10 20 30 40 50

    510

    1520

    25

    Expected Length

    nlambda

    expe

    cted

    leng

    th

  • 22

    We can see from the plot that the expected lengths of the Wald interval

    and the likelihood ratio interval are the shortest, the expected length of the

    Jeffreys interval is close to the Wald interval, the expected length of the score

    interval is a little bit longer, and the exact interval is the longest.

    Then we can also plot the expected length to the actual coverage

    probability (Figure 12).

    Figure 12: Plot of the expected length to the actual coverage probability of the

    exact interval (the black solid line) and (a) the Wald interval , (b) the score

    interval, (c) the likelihood ratio interval and (d) the Jeffreys interval (the purple

    dotted line).

    We can see from the plot that, when the actual coverage probability is

    close to 0.95, the score interval, the likelihood ratio interval and the Jeffreys

    10 15 20 25

    0.85

    0.90

    0.95

    1.00

    (a)

    expected length

    cove

    rage

    pro

    babi

    lity

    10 15 20 25

    0.85

    0.90

    0.95

    1.00

    (b)

    expected length

    cove

    rage

    pro

    babi

    lity

    10 15 20 25

    0.85

    0.90

    0.95

    1.00

    (c)

    expected length

    cove

    rage

    pro

    babi

    lity

    10 15 20 25

    0.85

    0.90

    0.95

    1.00

    (d)

    expected length

    cove

    rage

    pro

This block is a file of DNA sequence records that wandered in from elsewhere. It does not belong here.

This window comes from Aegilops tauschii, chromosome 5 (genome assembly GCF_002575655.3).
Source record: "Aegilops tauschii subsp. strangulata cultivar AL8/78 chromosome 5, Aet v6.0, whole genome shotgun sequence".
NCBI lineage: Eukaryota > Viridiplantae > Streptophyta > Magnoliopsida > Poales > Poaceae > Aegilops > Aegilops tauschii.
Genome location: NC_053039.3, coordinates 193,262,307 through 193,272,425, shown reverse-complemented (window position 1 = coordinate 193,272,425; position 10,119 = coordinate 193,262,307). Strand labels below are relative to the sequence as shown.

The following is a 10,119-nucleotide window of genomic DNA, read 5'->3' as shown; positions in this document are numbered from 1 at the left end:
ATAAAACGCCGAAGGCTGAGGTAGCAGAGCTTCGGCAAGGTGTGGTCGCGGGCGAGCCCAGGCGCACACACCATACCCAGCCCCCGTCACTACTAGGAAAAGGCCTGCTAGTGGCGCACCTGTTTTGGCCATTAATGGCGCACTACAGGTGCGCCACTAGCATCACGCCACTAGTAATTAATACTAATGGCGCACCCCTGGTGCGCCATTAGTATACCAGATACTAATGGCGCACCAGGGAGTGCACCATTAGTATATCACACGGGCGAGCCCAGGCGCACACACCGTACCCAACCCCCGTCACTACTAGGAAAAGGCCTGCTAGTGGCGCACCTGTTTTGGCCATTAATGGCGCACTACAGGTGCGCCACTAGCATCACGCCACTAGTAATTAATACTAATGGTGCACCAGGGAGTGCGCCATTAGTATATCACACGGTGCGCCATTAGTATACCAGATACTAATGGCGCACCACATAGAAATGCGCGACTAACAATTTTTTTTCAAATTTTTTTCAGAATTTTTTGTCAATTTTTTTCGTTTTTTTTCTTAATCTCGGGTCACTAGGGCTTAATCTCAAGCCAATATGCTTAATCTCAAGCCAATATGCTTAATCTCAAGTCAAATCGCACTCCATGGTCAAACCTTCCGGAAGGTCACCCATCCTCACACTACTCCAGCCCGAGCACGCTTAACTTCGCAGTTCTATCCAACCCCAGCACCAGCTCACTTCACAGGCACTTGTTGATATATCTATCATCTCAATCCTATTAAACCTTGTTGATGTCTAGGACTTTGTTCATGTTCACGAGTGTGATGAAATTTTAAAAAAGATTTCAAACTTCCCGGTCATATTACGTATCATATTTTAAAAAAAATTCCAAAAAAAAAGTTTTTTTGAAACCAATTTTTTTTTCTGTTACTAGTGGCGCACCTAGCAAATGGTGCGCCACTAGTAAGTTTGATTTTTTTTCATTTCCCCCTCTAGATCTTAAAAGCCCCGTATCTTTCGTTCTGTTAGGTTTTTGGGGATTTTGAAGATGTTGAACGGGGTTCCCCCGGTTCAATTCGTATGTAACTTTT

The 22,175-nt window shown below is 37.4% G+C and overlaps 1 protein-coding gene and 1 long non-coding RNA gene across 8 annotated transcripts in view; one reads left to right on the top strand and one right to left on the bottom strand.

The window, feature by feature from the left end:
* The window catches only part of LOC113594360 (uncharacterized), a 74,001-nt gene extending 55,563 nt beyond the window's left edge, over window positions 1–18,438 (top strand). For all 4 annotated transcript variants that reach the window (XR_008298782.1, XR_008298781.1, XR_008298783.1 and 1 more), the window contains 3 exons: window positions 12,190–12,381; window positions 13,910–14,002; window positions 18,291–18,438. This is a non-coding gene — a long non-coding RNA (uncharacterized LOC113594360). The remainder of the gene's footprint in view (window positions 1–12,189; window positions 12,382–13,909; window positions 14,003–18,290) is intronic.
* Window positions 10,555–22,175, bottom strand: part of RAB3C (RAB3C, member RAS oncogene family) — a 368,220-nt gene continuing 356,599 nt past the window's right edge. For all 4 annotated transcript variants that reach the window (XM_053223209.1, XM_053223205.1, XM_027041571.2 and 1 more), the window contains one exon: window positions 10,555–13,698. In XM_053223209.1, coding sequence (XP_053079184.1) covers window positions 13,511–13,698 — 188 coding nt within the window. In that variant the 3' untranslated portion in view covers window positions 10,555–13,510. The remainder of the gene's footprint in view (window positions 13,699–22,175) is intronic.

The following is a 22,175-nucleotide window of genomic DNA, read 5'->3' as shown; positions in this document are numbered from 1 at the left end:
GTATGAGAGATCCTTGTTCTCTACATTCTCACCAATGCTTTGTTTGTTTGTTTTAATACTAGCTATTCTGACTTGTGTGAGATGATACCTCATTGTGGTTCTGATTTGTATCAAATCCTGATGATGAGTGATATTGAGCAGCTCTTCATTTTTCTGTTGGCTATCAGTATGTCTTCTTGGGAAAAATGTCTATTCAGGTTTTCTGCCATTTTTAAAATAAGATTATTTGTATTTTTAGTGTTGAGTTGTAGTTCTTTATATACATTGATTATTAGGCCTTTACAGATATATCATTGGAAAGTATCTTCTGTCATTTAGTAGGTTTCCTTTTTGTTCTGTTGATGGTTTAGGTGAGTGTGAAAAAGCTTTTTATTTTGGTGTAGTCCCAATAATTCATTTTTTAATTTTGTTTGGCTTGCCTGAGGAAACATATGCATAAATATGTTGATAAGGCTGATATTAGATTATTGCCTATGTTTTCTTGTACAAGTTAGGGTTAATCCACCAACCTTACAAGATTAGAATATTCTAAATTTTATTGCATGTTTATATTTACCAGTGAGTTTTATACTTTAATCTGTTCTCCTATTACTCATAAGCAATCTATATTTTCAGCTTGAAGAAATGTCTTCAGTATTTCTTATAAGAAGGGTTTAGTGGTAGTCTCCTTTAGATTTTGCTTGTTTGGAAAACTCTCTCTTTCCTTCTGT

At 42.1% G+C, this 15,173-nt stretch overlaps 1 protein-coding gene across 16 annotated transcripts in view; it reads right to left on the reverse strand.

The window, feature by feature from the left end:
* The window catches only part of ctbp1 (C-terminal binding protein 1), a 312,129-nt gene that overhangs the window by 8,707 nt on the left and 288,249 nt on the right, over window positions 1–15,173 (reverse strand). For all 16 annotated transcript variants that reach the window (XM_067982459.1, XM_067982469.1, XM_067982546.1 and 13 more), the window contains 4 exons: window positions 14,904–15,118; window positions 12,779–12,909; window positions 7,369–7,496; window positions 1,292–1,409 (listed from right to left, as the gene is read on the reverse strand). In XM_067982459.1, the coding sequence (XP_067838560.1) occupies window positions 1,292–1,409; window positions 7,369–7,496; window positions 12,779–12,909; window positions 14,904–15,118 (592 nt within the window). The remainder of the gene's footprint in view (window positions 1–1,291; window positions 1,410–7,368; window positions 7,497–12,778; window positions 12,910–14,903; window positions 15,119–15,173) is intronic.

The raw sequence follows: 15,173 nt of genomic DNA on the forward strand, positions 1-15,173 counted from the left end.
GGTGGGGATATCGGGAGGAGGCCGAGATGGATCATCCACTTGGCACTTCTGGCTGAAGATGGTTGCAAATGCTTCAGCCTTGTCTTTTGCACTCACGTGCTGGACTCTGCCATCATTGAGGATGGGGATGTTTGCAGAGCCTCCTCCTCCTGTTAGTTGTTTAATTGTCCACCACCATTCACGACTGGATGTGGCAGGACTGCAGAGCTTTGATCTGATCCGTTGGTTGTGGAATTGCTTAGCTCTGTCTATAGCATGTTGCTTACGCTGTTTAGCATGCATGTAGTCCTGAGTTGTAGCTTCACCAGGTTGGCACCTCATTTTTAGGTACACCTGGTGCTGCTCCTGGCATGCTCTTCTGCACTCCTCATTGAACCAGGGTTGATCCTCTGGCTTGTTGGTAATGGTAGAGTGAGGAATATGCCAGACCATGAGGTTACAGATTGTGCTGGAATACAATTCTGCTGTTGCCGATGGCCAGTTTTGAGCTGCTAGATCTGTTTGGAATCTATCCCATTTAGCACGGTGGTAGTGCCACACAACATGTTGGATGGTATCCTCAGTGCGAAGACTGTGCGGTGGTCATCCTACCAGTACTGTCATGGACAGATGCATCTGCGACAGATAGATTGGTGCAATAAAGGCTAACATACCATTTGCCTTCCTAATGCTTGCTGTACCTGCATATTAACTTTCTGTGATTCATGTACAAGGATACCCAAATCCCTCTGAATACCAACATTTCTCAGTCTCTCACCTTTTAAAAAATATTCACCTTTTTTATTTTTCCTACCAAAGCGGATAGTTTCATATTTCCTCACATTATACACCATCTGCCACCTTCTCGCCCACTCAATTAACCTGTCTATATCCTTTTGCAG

babi

    lity

  • 23

    interval are relatively shorter than the exact interval. And we can also see that

    at the same expected length, the actual coverage probability of the exact

    interval is always the largest.

    So we should also choose the confidence interval like in the binomial case.

    The approximation methods are more accurate but with smaller coverage

    probability, thus are proper to be used in the studies requiring efficiency. The

    exact method should be used if the study requires conservativeness.

    5. The Confidence Interval for the Negative binomial Mean

    The probability density function for the negative-binomial variable

    ~ ( , )X NB r p is in the form.

    1( | ) (1 ) , 0,1, ;0 1r x

    r xP X x p p p x p

    x

    (27)

    The mean and variance are (1 )( ) r pE Xp

    and 2(1 )( ) r pVar X

    p

    .

    The negative binomial variable ~ ( , )X NB r p can describe the number of

    failures before the first r success when doing Bernoulli trials.

    5.1 The Wald Interval

    Let 1{ , , }nX X be independent, identically distributed (1, )NB p random

    variables, then ~ (1, )X NB p and 0

    ~ ( , )n

    ii

    X NB n p .

    The point estimation of the probability of success p is 11

    pX

    . The

    estimation of the mean is X , and the variance of the mean is 2 2(1 )

    p

    p .

    So the standard Wald confidence interval for the negative-binomial mean is in

    the following form.

  • 24

    222 2

    (1 ) S

    pCI z X zp

    (28)

    where 2

    z is the 1 2 quantile of the standard normal distribution.

    The coverage probability of the confidence intervals for the

    negative-binomial mean is calculated by the equation

    0

    1( ) ( { ( ) ( )}) (1 )r ir

    i

    r iCP I L i U i p p

    i

    0

    1( { ( ) ( )}) ( ) (1 )r i

    i

    r i r rI L i U ii r r

    (29)

    where {}I is the indicator function of the bracketed event, ( )U i and ( )L i

    are the upper and lower bounds of the confidence interval.